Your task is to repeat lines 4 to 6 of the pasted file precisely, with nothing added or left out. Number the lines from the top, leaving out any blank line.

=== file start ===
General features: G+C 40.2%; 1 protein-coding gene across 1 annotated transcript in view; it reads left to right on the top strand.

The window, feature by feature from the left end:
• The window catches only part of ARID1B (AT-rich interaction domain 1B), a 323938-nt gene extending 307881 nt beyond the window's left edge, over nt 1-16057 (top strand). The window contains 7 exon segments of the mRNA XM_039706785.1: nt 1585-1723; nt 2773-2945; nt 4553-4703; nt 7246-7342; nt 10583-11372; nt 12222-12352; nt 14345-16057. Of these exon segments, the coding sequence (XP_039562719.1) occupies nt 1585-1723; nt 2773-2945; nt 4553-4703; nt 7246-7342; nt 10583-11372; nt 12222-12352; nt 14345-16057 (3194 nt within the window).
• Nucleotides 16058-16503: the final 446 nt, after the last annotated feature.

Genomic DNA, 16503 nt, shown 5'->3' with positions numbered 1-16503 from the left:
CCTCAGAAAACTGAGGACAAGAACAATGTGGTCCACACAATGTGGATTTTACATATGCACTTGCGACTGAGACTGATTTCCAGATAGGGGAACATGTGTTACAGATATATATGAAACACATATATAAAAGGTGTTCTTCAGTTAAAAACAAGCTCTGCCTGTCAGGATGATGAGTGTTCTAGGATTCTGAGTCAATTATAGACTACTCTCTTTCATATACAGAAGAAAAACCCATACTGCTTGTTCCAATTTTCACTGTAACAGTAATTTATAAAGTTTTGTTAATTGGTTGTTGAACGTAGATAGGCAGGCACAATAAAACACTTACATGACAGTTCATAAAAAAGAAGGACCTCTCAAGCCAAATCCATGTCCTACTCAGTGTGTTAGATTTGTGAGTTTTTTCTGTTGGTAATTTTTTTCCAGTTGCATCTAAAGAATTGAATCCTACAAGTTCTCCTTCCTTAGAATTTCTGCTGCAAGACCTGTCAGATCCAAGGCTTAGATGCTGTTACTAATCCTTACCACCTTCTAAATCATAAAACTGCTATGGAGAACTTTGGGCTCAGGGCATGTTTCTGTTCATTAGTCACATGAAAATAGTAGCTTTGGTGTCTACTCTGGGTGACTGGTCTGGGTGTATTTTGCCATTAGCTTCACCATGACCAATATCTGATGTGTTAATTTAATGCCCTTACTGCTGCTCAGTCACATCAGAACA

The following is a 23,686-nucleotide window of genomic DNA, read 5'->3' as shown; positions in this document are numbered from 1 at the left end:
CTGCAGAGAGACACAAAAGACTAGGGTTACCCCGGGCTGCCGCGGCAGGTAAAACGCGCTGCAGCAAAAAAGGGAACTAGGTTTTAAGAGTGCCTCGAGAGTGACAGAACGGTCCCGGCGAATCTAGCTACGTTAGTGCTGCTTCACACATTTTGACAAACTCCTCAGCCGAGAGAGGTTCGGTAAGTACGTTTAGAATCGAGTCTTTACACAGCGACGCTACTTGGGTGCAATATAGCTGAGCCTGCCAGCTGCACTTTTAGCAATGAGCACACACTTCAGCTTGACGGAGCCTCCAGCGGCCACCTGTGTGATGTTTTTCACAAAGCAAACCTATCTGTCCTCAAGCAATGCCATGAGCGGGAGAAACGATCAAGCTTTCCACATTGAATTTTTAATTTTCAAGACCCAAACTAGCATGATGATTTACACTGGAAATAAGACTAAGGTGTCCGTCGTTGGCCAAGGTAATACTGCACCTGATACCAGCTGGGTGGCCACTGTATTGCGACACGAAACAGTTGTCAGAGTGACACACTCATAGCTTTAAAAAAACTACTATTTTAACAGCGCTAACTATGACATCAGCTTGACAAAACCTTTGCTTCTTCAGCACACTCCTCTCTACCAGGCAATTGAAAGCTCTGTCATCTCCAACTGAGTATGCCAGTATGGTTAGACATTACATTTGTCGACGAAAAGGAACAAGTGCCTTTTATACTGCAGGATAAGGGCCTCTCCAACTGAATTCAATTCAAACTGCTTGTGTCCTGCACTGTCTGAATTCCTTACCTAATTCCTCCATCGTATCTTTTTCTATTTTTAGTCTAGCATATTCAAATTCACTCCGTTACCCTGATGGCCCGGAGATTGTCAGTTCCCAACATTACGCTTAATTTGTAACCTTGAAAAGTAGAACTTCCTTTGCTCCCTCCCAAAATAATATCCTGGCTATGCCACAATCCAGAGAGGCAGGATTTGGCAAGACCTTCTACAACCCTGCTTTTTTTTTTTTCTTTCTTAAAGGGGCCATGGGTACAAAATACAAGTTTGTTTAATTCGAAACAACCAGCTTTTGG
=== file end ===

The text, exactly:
• Nucleotides 16058-16503: the final 446 nt, after the last annotated feature.

Genomic DNA, 16503 nt, shown 5'->3' with positions numbered 1-16503 from the left:
CCTCAGAAAACTGAGGACAAGAACAATGTGGTCCACACAATGTGGATTTTACATATGCACTTGCGACTGAGACTGATTTCCAGATAGGGGAACATGTGTTACAGATATATATGAAACACATATATAAAAGGTGTTCTTCAGTTAAAAACAAGCTCTGCCTGTCAGGATGATGAGTGTTCTAGGATTCTGAGTCAATTATAGACTACTCTCTTTCATATACAGAAGAAAAACCCATACTGCTTGTTCCAATTTTCACTGTAACAGTAATTTATAAAGTTTTGTTAATTGGTTGTTGAACGTAGATAGGCAGGCACAATAAAACACTTACATGACAGTTCATAAAAAAGAAGGACCTCTCAAGCCAAATCCATGTCCTACTCAGTGTGTTAGATTTGTGAGTTTTTTCTGTTGGTAATTTTTTTCCAGTTGCATCTAAAGAATTGAATCCTACAAGTTCTCCTTCCTTAGAATTTCTGCTGCAAGACCTGTCAGATCCAAGGCTTAGATGCTGTTACTAATCCTTACCACCTTCTAAATCATAAAACTGCTATGGAGAACTTTGGGCTCAGGGCATGTTTCTGTTCATTAGTCACATGAAAATAGTAGCTTTGGTGTCTACTCTGGGTGACTGGTCTGGGTGTATTTTGCCATTAGCTTCACCATGACCAATATCTGATGTGTTAATTTAATGCCCTTACTGCTGCTCAGTCACATCAGAACA